September 18, 2013

Until the last couple of decades, corporations with multiple locations had to cope with difficult training challenges. Their individual plants had near-autonomy in training plans and purchases and, because of inconsistencies in training curricula, it was difficult to reassign personnel from one location to another. Without uniform curricula and centralized purchasing many organizations were continually challenged by a lack of standardization, inconsistency, and facilitation. An absence of centralized record-keeping also negatively impacted their efforts.

Modern LMS’s have successfully addressed the latter issue and, today, networked video-based learning is effectively solving the other challenges.

One such multi-national company has commented publicly about the positive impacts made by their corporate-installed LMS and, most importantly, by their adoption of network-delivered, video-based learning.

“At first, we had no full-blown training program which anyone and everyone could utilize. However, with networked video-based training we have found an answer that is not only cost-effective for use at multiple plant locations, but also has received favorable responses from the employees. Everyone’s happy today: upper management, the supervisors, the trainers, and our workforce.”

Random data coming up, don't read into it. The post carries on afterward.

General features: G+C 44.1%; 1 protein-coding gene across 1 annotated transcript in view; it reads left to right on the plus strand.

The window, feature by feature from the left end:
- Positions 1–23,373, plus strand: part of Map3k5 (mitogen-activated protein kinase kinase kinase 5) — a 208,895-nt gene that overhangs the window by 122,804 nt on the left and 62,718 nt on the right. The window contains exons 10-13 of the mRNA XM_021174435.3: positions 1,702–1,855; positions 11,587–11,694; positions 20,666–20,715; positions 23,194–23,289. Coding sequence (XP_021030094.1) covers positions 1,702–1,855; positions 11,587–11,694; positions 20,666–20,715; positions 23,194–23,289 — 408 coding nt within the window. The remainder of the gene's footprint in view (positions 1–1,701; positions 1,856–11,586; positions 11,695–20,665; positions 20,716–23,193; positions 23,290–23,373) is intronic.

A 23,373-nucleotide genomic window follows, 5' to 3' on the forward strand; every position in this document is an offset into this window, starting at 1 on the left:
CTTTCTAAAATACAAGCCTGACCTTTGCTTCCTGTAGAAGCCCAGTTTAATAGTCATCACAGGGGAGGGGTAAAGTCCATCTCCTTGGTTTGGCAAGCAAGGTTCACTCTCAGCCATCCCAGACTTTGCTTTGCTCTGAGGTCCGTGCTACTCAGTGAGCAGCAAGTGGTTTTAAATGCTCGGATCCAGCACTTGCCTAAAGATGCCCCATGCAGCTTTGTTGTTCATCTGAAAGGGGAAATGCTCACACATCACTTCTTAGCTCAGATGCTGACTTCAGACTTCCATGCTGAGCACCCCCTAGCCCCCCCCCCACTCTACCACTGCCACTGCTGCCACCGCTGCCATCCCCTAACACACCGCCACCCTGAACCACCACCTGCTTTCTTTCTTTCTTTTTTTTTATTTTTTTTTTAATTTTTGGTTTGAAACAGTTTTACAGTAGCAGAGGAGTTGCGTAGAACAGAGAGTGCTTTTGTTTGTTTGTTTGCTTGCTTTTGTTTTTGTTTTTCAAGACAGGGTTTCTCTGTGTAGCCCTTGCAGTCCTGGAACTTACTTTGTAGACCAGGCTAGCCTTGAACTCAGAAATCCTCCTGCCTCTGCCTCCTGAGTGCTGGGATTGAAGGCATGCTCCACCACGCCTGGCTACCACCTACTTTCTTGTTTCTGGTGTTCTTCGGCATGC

Well-designed media training is the greatest value in learning today. The investment is comparatively modest and the retention results are excellent.

With traditional classroom training, the more you use it, the more it costs. With self-paced learning, employees really do spend more time on the job and less time training. That’s because networked learning allows each worker to proceed at their own pace — rather than being slowed down within a classroom setting. The interactivity allows the worker to repeat, review, and retain much more of the information than was ever possible in a traditional “lecture/reading” environment.

And, that self-paced learning must be video-based in order to give you the results you desire — because nearly half of your trainees cannot assimilate information written above a 4th grade reading level.

Avoid programs with lots of challenging words and, instead, use the near-simulation tools which have been the core of formalized video-based learning for the past three decades. The delivery method may have changed (today it’s mostly networked) but the learning principles have not.

As one company representative has said, “If we want to help our employees work smarter, we’ve got to give them the tools to do the best job possible. We can do that with video-based learning.”

More on Wednesday – – –

— Bill Walton, Founder
ITC Learning

www.itclearning.com/blog/ (Mondays & Wednesdays)

e-Mail:  bwalton@itclearning.com